A singular failure of the centralization policies and the arms length attitude of the paramount chiefs became glaring to me as a young man in the 1970's when a pipe borne water supply system built by the French Degremont company for the community in Potoru was abandoned into disuse simply because basic spare parts could not be replaced by the ministry in Freetown. Despite being beneficiaries of the clean pipe borne water supply, the chief and town authorities could not muster among themselves the vision and wherewithal to purchase the spare parts and are for the ministry in Freetown to replace the spare parts to this day.
As one who for long has espoused and advocated the concepts of "Pan-Africanism" with its emphasis on strong ties to our culture and traditions, the institution of chieftaincy remains the essential cog and focal point of this cultural and traditional identity. What I am however advocating in this piece is not the abolition of the institution of chieftaincy, as some have eloquently articulated, rather it is the belief that for the institution to remain relevant in the 21st century, a radical new political compact needs to be adopted clearly delineating the election and governance roles of chiefs along the following lines:
•The compact must ensure that the institution of chieftaincy is modernized to essentially function more in tune with the modern developmental aspirations of the local citizens. For as the most visible governmental authority at the local level, chiefs together with elected village councils must be empowered with responsibilities for ensuring development programs and jobs are for their localities. •A transparent and much more democratic decision making process encompassing the talents of the educated and uneducated must be brought to bear in this process. •Term limits and or elections after every five years, along lines as parliamentary and presidential elections, should be enacted in the new compact to provide an orderly process whereby incompetent and unprogressive chiefs can be replaced. •The election of paramount chiefs must be participatory by the entire chiefdom electorate, rather than the current narrow Tribal Authorities, who have been known to cast ballots mostly for the highest bidder with no regard to the interests of the general electorate. •The pool from which chiefs are selected/elected must be enlarged to encompass a broader participation of the citizens. •Accountability and transparency must be enshrined as a tool for good governance. Finally, it must be acknowledged that the governmental units, particularly at the local levels, today have not brought about any enlightened developmental innovations and programs that have in any effective manner impacted the economic welfare of the people. The continual relevance of the institution of chieftaincy itself as representing the political, cultural, socio-economic and administrative aspirations of the local people seems to have been greatly undercut in the current modern political dispensation. The caliber and socio-political sophistication and acumen of the candidates for chieftaincy the "chieftaincy families" are offering our localities is not only lamentable but is a recipe ensuring continued underdevelopment. It is thus against this backdrop and realization that the institution of chieftaincy, the cog around which local government has for ages operated, seems totally out of touch and outdated not only with modern concepts of governance and administration, but rather appears to be a regressive bulwark against the modernization and structural changes required and hence the need for reform of this venerable institution.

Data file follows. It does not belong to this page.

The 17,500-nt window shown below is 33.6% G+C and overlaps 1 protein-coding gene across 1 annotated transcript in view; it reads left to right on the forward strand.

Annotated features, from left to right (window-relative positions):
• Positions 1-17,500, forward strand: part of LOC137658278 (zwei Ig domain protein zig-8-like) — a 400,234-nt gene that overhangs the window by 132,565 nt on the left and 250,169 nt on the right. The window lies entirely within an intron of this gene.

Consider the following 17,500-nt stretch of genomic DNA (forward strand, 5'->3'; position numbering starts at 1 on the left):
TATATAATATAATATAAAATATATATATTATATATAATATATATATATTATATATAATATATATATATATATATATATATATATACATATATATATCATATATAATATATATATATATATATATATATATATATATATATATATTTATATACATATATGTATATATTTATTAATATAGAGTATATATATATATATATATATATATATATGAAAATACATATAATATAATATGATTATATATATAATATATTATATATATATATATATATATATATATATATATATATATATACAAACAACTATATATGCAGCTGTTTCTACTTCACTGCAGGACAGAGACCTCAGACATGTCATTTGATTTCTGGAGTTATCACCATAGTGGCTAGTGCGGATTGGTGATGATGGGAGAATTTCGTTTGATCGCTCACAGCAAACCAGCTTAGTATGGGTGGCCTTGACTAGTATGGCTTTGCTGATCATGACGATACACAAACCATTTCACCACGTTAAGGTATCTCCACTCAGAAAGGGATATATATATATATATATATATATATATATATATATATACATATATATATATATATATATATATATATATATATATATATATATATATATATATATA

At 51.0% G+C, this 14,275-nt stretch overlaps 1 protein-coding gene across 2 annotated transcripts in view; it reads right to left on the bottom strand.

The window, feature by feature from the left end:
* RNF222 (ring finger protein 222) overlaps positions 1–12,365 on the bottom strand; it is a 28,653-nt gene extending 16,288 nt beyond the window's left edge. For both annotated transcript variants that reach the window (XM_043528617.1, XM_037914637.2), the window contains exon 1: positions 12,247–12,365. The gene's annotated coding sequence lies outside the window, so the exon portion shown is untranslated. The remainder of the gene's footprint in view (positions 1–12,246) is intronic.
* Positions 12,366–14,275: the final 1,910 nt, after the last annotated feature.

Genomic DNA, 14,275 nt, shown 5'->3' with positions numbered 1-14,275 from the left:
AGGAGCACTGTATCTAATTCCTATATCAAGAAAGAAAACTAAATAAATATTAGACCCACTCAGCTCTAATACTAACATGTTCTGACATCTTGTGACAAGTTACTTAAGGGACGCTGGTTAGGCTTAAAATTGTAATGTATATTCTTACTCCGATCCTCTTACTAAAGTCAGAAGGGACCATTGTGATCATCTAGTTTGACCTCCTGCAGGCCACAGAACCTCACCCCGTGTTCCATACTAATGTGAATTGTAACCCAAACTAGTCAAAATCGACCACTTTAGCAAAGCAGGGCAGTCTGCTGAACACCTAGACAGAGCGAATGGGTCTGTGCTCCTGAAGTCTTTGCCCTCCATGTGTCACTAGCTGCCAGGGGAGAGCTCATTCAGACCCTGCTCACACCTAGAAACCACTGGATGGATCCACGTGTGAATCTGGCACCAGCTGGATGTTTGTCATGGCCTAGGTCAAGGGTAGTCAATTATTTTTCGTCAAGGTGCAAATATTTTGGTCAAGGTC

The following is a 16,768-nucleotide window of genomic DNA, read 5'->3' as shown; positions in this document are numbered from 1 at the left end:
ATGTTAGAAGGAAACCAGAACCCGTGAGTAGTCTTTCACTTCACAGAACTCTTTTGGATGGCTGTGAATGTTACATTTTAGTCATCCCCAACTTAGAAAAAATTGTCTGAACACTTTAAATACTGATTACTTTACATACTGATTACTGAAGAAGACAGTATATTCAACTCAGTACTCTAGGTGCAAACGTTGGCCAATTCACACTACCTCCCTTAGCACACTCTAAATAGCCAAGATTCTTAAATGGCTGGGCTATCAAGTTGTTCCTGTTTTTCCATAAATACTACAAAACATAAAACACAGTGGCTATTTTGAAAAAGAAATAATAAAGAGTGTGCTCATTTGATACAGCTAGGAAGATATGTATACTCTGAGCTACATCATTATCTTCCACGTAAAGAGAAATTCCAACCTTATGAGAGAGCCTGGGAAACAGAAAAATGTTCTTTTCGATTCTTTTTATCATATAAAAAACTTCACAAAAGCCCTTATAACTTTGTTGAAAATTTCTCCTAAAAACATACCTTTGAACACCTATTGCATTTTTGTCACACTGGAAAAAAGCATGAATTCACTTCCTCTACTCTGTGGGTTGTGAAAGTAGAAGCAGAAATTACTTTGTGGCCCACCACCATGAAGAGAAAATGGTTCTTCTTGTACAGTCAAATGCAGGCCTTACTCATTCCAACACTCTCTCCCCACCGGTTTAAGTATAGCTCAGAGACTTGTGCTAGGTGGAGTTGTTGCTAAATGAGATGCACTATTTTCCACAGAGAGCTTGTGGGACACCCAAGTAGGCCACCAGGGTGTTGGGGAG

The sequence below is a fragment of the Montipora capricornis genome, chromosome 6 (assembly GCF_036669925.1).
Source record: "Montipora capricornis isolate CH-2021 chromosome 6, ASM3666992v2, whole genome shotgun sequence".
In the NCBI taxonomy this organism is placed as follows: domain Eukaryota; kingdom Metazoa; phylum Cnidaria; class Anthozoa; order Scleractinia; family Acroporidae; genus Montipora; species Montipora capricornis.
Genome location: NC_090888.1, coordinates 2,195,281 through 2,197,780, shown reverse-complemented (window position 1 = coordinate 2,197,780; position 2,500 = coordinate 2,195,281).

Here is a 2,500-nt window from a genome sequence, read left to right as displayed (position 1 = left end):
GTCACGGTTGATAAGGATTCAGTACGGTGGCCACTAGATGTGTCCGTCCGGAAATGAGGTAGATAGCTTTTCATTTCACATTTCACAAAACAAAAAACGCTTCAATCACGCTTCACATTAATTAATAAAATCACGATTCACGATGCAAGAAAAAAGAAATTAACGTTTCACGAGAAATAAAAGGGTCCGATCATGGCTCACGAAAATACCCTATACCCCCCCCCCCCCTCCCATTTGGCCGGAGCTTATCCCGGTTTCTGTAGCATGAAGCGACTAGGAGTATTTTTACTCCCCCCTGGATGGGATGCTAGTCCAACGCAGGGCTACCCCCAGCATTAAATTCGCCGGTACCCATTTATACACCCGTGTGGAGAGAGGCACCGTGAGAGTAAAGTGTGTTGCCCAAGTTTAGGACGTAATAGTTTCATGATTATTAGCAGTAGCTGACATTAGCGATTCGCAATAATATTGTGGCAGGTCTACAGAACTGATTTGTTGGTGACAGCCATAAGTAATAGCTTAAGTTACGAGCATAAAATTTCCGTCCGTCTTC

Editor's Note: Views expressed are those of the author.